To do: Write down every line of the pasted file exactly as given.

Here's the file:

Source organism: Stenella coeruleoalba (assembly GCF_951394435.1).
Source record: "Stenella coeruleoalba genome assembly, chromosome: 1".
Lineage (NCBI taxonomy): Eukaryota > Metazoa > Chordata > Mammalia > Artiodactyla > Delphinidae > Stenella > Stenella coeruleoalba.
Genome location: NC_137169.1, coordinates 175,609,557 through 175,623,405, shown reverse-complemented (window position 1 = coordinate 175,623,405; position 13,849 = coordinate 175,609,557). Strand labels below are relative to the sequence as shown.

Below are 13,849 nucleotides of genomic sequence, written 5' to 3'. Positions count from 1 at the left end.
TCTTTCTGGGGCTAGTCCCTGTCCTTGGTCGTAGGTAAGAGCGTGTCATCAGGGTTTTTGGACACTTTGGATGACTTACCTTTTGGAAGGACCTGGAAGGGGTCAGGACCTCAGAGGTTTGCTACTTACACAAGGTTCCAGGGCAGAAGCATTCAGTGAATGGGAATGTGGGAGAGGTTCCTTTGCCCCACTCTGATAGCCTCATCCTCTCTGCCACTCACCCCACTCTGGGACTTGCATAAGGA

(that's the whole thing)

Source organism: Stenella coeruleoalba (assembly GCF_951394435.1).
Source record: "Stenella coeruleoalba genome assembly, chromosome: 1".
Lineage (NCBI taxonomy): Eukaryota > Metazoa > Chordata > Mammalia > Artiodactyla > Delphinidae > Stenella > Stenella coeruleoalba.
Genome location: NC_137169.1, coordinates 175,609,557 through 175,623,405, shown reverse-complemented (window position 1 = coordinate 175,623,405; position 13,849 = coordinate 175,609,557). Strand labels below are relative to the sequence as shown.

Below are 13,849 nucleotides of genomic sequence, written 5' to 3'. Positions count from 1 at the left end.
TCTTTCTGGGGCTAGTCCCTGTCCTTGGTCGTAGGTAAGAGCGTGTCATCAGGGTTTTTGGACACTTTGGATGACTTACCTTTTGGAAGGACCTGGAAGGGGTCAGGACCTCAGAGGTTTGCTACTTACACAAGGTTCCAGGGCAGAAGCATTCAGTGAATGGGAATGTGGGAGAGGTTCCTTTGCCCCACTCTGATAGCCTCATCCTCTCTGCCACTCACCCCACTCTGGGACTTGCATAAGGA